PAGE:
Analysis of ADAM8 in the tumor microenvironment of Pancreatic Ductal Adenocarcinoma
The expression of the membrane-bound protein ADAM8 is associated with various diseases such as respiratory diseases, liver injury, neuroinflammation, and cancer. Despite its low expression level in distinct cell types, ADAM8 can be upregulated to significant levels upon specific stimuli. Unlike infl...
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|The expression of the membrane-bound protein ADAM8 is associated with various diseases such as respiratory diseases, liver injury, neuroinflammation, and cancer. Despite its low expression level in distinct cell types, ADAM8 can be upregulated to significant levels upon specific stimuli. Unlike inflammatory processes, ADAM8 is constitutively overexpressed in cancer diseases as it has been described for brain, breast, lung, and pancreatic cancer, and correlates almost exclusively with poor survival. Most importantly, PDAC demonstrated that ADAM8 plays an essential role in tumor cell migration, invasion, and metastasis in vitro and in vivo. The treatment of PDAC is impeded by its high metastatic ability and the lack of specific symptoms leading to late detection of the tumor disease and a high mortality rate. Therefore, there is a high urgency to identify biomarkers for early detection as well as specific therapeutic targets. The first aim of this thesis was to detect ADAM8 in tumor tissue sections of the Marburg PDAC patient cohort. DAB staining of all patients revealed a positive detection of ADAM8 in all sections, suggesting an essential role for ADAM8 in PDAC tumor and disease progression. Nevertheless, ADAM8 expression did not correlate with patient overall survival. ADAM8 expression was also detected in tumor-associated macrophages, NK cells, and neutrophils, indicating that ADAM8 is involved in the recruitment of immune cells to the tumor microenvironment and thus might promote tumor progression. However, the quantification and subsequent analysis of the neutrophil density in post-capillary venules within the tumor areas disclosed the significant negative correlation of neutrophils positive for ADAM8 with overall survival, emphasizing the potential of ADAM8 for diagnosis and prognosis of PDAC.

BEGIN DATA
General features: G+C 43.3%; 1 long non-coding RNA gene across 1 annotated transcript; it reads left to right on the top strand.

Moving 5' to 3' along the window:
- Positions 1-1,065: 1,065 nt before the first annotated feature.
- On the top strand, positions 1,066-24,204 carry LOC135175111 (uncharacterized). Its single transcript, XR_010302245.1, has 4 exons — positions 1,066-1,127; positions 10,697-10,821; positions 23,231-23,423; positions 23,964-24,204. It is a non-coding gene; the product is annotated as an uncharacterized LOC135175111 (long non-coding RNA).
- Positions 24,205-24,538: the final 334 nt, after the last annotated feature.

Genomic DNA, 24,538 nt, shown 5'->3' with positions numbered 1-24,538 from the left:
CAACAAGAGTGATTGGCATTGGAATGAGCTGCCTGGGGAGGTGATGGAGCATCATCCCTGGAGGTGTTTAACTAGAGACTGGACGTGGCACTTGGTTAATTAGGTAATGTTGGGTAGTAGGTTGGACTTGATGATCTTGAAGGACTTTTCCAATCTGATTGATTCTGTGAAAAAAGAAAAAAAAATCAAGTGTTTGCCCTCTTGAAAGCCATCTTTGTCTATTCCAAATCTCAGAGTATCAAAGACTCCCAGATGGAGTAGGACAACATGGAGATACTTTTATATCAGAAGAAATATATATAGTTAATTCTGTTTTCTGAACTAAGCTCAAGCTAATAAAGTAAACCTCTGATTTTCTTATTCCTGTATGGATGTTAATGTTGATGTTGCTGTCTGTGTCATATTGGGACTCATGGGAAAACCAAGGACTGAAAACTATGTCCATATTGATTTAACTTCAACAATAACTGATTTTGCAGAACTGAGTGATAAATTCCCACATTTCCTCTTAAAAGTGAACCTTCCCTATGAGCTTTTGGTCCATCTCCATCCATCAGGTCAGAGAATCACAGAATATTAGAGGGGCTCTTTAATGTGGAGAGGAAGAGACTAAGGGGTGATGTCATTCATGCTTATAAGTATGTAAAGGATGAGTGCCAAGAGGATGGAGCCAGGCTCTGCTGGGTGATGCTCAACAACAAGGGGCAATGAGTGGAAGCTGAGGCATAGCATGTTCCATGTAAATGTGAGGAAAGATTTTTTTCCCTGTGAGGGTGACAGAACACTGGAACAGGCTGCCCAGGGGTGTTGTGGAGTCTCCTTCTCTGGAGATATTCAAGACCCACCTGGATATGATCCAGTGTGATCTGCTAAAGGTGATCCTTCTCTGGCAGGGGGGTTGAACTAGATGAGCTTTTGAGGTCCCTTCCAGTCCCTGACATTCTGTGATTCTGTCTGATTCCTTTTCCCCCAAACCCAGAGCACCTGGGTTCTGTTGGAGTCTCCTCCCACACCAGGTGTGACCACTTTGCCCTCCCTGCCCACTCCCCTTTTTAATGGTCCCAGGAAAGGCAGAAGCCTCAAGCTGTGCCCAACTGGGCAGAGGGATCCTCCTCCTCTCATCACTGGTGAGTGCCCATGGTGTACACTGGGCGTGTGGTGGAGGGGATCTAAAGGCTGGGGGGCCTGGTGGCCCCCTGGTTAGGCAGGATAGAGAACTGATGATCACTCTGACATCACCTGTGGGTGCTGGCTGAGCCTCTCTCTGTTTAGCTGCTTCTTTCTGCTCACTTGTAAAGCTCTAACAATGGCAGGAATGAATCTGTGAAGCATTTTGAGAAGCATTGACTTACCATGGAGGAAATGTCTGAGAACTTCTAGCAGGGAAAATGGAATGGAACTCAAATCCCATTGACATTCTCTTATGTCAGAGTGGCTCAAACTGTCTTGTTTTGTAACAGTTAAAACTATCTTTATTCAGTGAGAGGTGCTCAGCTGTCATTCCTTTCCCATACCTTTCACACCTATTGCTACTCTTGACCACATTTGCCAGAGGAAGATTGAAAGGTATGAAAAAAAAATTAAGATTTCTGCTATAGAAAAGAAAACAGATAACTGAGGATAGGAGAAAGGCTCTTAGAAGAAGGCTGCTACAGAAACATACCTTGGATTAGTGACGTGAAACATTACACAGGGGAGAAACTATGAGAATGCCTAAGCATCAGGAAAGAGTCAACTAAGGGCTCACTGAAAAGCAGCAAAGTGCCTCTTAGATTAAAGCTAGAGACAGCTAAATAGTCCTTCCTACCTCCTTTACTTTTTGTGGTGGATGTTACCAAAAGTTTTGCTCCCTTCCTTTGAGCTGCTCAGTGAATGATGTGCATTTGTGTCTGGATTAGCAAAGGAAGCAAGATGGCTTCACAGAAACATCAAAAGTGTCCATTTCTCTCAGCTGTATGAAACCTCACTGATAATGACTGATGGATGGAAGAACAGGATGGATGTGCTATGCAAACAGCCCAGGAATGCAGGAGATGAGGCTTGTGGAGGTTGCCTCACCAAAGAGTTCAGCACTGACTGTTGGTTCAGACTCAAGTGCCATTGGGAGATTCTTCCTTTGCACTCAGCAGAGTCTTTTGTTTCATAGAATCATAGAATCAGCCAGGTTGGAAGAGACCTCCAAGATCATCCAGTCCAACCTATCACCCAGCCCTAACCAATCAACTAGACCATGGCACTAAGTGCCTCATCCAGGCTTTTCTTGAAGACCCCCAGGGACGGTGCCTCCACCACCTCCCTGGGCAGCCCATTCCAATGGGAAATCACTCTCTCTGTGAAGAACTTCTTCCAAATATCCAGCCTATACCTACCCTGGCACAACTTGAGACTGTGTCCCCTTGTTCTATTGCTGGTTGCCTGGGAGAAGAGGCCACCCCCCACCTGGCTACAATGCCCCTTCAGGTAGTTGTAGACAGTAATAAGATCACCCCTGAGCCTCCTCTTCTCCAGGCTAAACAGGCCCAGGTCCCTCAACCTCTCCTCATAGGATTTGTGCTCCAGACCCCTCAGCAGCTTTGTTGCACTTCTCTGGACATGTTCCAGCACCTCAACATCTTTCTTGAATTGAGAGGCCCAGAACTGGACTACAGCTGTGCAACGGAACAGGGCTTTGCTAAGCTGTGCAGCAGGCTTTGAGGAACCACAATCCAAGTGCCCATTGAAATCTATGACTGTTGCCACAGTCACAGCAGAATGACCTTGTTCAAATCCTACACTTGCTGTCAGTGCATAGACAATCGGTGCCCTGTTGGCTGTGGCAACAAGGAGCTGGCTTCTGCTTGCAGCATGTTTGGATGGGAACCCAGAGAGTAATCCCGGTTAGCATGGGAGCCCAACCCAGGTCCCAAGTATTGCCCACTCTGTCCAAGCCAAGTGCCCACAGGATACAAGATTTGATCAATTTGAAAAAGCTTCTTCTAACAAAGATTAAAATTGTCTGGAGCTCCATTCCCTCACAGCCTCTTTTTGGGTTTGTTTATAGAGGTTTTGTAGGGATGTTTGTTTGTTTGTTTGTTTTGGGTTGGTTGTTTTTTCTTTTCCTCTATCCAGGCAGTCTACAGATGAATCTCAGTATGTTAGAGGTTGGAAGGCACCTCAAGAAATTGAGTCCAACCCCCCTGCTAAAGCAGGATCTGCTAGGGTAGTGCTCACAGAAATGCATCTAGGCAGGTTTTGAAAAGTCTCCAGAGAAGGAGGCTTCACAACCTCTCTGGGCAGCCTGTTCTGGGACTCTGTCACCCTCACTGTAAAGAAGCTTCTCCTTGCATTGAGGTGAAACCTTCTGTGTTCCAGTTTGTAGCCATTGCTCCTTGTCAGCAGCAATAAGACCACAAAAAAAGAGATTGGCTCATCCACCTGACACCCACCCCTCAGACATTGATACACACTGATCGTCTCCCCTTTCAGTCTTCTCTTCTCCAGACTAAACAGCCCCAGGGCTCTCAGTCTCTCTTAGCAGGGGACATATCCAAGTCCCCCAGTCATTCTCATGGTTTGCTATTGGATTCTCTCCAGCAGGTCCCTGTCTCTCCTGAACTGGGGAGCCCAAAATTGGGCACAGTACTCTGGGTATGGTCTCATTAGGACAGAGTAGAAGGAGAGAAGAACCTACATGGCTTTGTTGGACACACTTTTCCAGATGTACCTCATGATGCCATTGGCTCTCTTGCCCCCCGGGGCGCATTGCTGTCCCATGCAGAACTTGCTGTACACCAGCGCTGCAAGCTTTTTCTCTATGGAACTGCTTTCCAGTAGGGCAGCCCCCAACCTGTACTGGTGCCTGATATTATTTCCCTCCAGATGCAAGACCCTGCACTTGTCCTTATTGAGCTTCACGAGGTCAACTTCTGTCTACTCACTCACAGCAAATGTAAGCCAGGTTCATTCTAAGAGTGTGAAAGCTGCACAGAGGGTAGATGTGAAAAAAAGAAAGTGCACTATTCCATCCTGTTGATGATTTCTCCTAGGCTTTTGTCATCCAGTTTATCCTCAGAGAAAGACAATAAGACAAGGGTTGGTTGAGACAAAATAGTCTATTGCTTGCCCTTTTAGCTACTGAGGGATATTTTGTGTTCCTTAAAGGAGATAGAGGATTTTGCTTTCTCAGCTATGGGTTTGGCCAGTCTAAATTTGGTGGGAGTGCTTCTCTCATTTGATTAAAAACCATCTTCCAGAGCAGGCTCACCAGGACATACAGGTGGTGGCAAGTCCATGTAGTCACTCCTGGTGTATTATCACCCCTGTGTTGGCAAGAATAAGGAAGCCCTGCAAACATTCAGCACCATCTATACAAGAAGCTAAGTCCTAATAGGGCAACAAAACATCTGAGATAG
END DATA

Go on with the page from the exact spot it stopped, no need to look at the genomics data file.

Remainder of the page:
In the second part of this study, ADAM8 was identified as an active protease in exosomes derived from sera of PDAC patients by applying a bead-coupled FACS analysis. Elevated ADAM8 levels in exosomes correlated with disease progression. In addition, two miRNAs, miR-451 and miR-720, that are reported to exert tumor-promoting functions, were dysregulated in exosomes derived from PDAC patients compared to healthy individuals. The validation of these two miRNAs in exosomes from pancreatic cancer cell lines Panc89 control and Panc89 ADAM8 knockout cells revealed the ADAM8-dependent upregulation of miR-720 and downregulation of miR-451. Based on these results, the detection of ADAM8, miR-451, and miR-720 in exosomes may facilitate diagnosis, as this regulatory profile allows the differentiation between different stages of PDAC disease.
The final part of this work investigates the regulatory function of ADAM8 in the tumor microenvironment. As a protease involved in tumor cell invasion and metastasis, MMP-9 was previously described to be regulated by ADAM8 via MAPK/CREB signaling. Based on this finding, MMP-9 expression was validated in Panc89 control and ADAM8 knockout cells. However, ADAM8 was shown to regulate MMP-9 activity but not MMP-9 expression. Further analysis of other regulatory proteins revealed the ADAM8-dependent downregulation of LCN2, a protein that promotes PDAC progression and is involved in the regulation of MMP-9 activity. These data suggest that ADAM8 regulates LCN2 expression levels to control MMP-9 activity, promoting invasion and metastasis in PDAC. In addition, the described regulatory effect of ADAM8 on LCN2 and MMP-9 was enhanced by the co-culture of Panc89 cell with THP-1 derived macrophages demonstrating the essential role of ADAM8 in the PDAC tumor microenvironment and thus underlining the potential as a therapeutic target. The functional analysis of exosomes derived from Panc89 control and ADAM8 knockout cells demonstrated an ADAM8-dependent release of LCN2 and revealed that ADAM8 is sorted as a proteolytically active enzyme in exosomes.
The presence of the ADAM8 in extracellular vesicles and the ability to exert specific regulatory functions in the tumor microenvironment by either cleavage of essential proteins or regulating particular genes involved in tumor progression offers the possibility to develop advanced treatment strategies and to improve the early detection of PDAC disease.